At present, approximately one-fifth of the world's 6,500+ languages are spoken in Oceania, the geographical region encompassing Melanesia, Micronesia, and Polynesia. It is likely, however, that many of these languages will no longer be spoken 100 years from now.
Like biological species, many of the world's languages are faced with an extinction crisis, the magnitude of which may be very large. The National Science Foundation currently estimates that by end of this century more than half of the world's languages will either be dead or moribund, meaning that they are no longer being learned by children.
It is likely that many Oceanic languages will be among those that are lost, primarily because most are spoken by small numbers of speakers in societies where upward mobility requires command of a regional lingua franca, such as Tok Pisin, or a language of broader communication, such as English or French.
Unfortunately, at least 80% of the languages of this region are currently either underdocumented or undocumented. If these languages die, it will be as if they never existed. Their death potentially represents an enormous loss of accumulated wisdom and a catastrophic loss of information, both for the societies in which these languages are spoken and for the academic community. The loss of a language is a loss to all humanity. There is thus a pressing need to document and, where possible, to assist in the conservation of these languages.
In response to this need, the Department of Linguistics at the University of Hawai'i at Mānoa (UHM) has launched a language documentation and conservation initiative. Since its inception in 1963, the UHM linguistics department has had a special focus on Pacific and Asian languages. It has supported and encouraged fieldwork in these regions, and it has played a major role in the development of vernacular language education programs in Micronesia and elsewhere. This present initiative, which represents a renewed and intensified commitment to such work, has three objectives.
The first objective is to provide high-quality training to graduate students who wish to undertake the essential task of documenting the many underdocumented and endangered languages of the Pacific and Asia. Consequently, the Department of Linguistics has established a graduate program in language documentation and conservation, one of the first of its kind in the United States. (Further information about this program can be found at http://www.ling.hawaii.edu.)
The second objective is to serve the field of language documentation by promoting the free exchange of ideas among its practitioners. To this end, UHM has launched a new open-access, online journal, Language Documentation and Conservation, sponsored by the National Foreign Language Resource Center (NFLRC) and published by the University of Hawai'i Press. The website for the journal is nflrc.hawaii.edu/ldc. Future efforts include an international conference on language documentation, to be held in 2008, as well as a summer institute for fieldworkers, to take place in 2010. These latter two activities will be supported by the Center for Pacific Islands Studies, the National Resource Center for East Asia, the Center for Southeast Asian Studies, and the NFLRC.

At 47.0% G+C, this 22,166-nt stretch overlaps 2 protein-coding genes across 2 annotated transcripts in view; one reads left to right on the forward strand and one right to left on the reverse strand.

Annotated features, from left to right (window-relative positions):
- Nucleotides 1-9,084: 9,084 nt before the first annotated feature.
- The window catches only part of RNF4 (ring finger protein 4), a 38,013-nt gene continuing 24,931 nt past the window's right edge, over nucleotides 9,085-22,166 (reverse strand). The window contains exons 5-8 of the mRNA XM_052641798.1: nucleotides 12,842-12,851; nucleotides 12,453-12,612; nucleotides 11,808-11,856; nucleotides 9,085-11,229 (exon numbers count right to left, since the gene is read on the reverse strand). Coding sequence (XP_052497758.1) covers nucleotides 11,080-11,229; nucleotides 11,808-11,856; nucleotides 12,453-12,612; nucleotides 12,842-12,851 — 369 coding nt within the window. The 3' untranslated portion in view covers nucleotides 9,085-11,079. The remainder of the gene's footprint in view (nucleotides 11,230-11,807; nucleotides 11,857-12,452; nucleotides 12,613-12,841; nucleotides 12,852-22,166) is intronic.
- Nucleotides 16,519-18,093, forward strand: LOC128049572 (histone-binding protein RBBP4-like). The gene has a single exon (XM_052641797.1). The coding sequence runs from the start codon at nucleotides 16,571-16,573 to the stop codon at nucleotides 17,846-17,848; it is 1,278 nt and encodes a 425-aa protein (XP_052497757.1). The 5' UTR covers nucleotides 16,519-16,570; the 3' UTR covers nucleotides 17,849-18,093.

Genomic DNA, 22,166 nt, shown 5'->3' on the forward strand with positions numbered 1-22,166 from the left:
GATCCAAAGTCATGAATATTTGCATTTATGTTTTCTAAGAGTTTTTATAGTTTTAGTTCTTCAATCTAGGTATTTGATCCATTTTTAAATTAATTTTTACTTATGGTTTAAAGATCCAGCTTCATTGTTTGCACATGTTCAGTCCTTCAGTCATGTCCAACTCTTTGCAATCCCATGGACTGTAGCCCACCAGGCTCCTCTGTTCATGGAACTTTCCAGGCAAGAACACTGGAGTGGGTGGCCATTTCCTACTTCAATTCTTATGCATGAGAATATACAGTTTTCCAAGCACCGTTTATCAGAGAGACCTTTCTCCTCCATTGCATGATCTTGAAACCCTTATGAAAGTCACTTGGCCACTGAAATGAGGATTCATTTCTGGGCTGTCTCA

The third objective is to promote collaborative research efforts among linguists, native speakers of endangered and underdocumented languages, and other interested parties. An especially creative effort in this sphere of activity is UH Mānoa's award-winning student-directed Language Documentation Training Center (see http://www.ling.hawaii.edu/~uhdoc/).
There is worldwide concern for the loss of linguistic, biological, and cultural diversity, with an urgent need for action to combat this trend in the Pacific. The UHM language documentation and conservation initiative represents one such effort. It is an attempt to respond to Jonas Salk's admonition—that we must all learn to be good ancestors.
Ken Rehg, Associate Professor
UHM Linguistics Department
On 13 January 2007, about a hundred Tokelauans and community supporters met on O'ahu, with a delegation of government officials from Tokelau—New Zealand's sole remaining colony. Elders Vaeleti Tyrell and Meleane Faumui received the visitors with a blessing, followed by the chanting of the fakalupega (genealogy) of Tokelau's four atolls—Olohega, Fakaofo, Nukunonu, and Atafu; pehe ma fatele (songs and dances) performed by students of Te Lumanaki School of Tokelau Language, Arts and Culture; and presentations of leis and gifts. Ulu (titular head) of Tokelau Faipule O'Brien spoke after he introduced the delegation—Faipule Kuresa Nasau, Faipule Pio Tuia, and legal counsels Lise Suveinakama (the Tokelau Office of the Council of Ongoing Government, Apia, Samoa) and Professor Tony Angelo (Faculty of Law, Victoria University of Wellington). "We are here to inform our overseas families of Tokelau's decision to hold another referendum in November 2007, and we seek your support," they said.